Mind and Language

We’re beginning to understand something about the puppet and the strings but we have no idea whatsoever about the puppeteer what makes it happen.

Talk by Chomsky


Noam Chomsky on the hard questions of mind and language

We’re very strange species in many ways and the language capacity seems to be at the root of a good deal of this uniqueness. From 25 or 30 sounds that have no relation to anything in our minds we are somehow capable of producing an infinite number of thoughts that express anything that we can imagine: all the movements of our soul, anything that’s happening in our mental life and is worth thinking about.

That’s what Noam Chomsky has spent a lifetime doing and held firm to his theory of hardwired grammar even though it’s tricky to prove and he doesn’t buy the story that language emerged because we had to talk to each other to get things done. Simply this is not where words came from but rather for an adequate explanation we need to look inward rather than outward and that’s not so easy today.

You’ve pained an elegant little summary of the hard questions that still confront us. I noticed that language is still in the middle of it. Why is language such a difficult nut to crack?

We can start with what you might call the Galilean challenge and the earliest days of the Scientific Revolution. Galileo and other great scientists and philosophers were intrigued, in fact awed, by the fact that, paraphrasing as they put it, from 25 or 30 sounds that have no relation to anything in our minds we are somehow capable of producing an infinite number of thoughts that express anything that we could imagine and, as they put it, all the movements of our soul, anything that’s happening in our mental life and how is this amazing achievement possible. Galileo regarded it as the greatest invention in human history greater than the achievements of Michelangelo, Raphael or Titian and so on. So the Galilean challenge is to try to answer the question first of all what mechanism of mind in the brain makes this possible? How did it evolve? What’s its nature and so on? Wasn’t really until the mid 20th century that tools became available, intellectual tools for one to be able to at least formulate clearly some crucial elements of the problem and to address them and to identify the parts of Galileo’s challenge that we can make progress with and other parts that remain total mysteries, complete mysteries no conception of how to progress with them.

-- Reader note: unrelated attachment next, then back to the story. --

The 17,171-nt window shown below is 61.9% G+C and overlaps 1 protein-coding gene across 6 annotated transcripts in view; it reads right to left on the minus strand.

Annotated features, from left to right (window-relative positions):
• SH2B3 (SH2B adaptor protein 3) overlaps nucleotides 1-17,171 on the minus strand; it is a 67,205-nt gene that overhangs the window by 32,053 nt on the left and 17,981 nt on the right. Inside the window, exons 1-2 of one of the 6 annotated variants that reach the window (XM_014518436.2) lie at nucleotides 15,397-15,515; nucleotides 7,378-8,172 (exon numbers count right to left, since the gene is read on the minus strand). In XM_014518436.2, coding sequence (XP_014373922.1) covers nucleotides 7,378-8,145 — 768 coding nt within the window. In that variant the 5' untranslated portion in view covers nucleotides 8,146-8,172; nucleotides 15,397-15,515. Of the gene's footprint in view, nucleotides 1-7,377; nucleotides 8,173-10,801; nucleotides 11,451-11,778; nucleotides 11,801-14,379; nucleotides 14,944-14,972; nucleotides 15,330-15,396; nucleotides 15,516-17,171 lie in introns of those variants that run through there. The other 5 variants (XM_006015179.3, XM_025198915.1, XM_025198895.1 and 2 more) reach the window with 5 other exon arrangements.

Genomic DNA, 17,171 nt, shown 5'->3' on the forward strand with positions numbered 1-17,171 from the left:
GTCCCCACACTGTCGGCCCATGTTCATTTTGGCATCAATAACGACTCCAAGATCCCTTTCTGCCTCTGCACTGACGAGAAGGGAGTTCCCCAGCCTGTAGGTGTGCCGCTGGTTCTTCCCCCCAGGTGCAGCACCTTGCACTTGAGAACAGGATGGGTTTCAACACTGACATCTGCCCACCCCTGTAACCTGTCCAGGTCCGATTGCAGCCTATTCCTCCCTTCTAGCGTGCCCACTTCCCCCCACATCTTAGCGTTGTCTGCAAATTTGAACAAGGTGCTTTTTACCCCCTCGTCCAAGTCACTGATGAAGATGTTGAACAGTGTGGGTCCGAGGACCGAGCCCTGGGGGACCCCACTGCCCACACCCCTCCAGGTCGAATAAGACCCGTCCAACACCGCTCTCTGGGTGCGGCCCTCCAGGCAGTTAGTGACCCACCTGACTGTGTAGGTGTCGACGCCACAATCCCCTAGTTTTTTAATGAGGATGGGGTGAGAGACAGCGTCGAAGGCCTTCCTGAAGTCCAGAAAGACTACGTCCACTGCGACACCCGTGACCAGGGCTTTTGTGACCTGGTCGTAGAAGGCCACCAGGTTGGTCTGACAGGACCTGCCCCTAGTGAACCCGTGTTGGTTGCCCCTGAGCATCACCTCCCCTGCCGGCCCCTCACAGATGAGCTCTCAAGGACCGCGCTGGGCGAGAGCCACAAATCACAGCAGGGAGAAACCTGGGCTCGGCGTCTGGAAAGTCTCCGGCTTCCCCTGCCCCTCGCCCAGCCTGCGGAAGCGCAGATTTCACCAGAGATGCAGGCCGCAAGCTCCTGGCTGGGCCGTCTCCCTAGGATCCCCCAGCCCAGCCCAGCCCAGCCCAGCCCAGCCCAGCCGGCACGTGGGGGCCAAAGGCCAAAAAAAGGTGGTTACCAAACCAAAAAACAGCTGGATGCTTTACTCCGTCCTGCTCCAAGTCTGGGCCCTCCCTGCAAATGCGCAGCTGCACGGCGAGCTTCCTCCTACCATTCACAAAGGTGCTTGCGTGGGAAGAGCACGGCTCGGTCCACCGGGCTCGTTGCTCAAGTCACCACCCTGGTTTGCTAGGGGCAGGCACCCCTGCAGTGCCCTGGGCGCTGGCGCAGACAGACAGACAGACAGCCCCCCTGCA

Language is being viewed in recent times that it is actually something to do with communication as opposed to other functions. Where do you think that leads us? Do you think that evolutionary notion that we had to communicate because we had to cooperate and hence we have the language that we have now? How do you see that?